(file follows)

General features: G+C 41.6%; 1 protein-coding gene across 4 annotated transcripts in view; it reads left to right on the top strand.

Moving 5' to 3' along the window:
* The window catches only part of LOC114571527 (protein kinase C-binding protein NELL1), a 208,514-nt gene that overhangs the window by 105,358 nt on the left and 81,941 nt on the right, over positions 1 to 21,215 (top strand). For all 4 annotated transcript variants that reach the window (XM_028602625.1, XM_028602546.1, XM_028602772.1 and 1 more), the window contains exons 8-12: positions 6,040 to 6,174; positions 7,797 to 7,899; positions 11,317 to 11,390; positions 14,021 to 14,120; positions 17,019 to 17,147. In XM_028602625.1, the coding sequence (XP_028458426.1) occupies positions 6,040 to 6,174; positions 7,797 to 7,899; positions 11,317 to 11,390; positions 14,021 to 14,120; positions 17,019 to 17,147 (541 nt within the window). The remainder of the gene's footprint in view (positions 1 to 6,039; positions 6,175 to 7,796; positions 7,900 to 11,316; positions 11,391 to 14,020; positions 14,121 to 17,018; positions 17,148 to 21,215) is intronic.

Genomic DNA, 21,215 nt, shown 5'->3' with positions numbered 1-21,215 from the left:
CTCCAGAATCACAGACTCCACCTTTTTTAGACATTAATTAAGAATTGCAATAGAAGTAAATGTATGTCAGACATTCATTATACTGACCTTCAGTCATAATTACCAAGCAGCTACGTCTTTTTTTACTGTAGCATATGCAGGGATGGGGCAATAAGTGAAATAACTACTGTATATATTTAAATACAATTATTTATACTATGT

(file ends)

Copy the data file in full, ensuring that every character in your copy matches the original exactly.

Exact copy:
General features: G+C 41.6%; 1 protein-coding gene across 4 annotated transcripts in view; it reads left to right on the top strand.

Moving 5' to 3' along the window:
* The window catches only part of LOC114571527 (protein kinase C-binding protein NELL1), a 208,514-nt gene that overhangs the window by 105,358 nt on the left and 81,941 nt on the right, over positions 1 to 21,215 (top strand). For all 4 annotated transcript variants that reach the window (XM_028602625.1, XM_028602546.1, XM_028602772.1 and 1 more), the window contains exons 8-12: positions 6,040 to 6,174; positions 7,797 to 7,899; positions 11,317 to 11,390; positions 14,021 to 14,120; positions 17,019 to 17,147. In XM_028602625.1, the coding sequence (XP_028458426.1) occupies positions 6,040 to 6,174; positions 7,797 to 7,899; positions 11,317 to 11,390; positions 14,021 to 14,120; positions 17,019 to 17,147 (541 nt within the window). The remainder of the gene's footprint in view (positions 1 to 6,039; positions 6,175 to 7,796; positions 7,900 to 11,316; positions 11,391 to 14,020; positions 14,121 to 17,018; positions 17,148 to 21,215) is intronic.

Genomic DNA, 21,215 nt, shown 5'->3' with positions numbered 1-21,215 from the left:
CTCCAGAATCACAGACTCCACCTTTTTTAGACATTAATTAAGAATTGCAATAGAAGTAAATGTATGTCAGACATTCATTATACTGACCTTCAGTCATAATTACCAAGCAGCTACGTCTTTTTTTACTGTAGCATATGCAGGGATGGGGCAATAAGTGAAATAACTACTGTATATATTTAAATACAATTATTTATACTATGT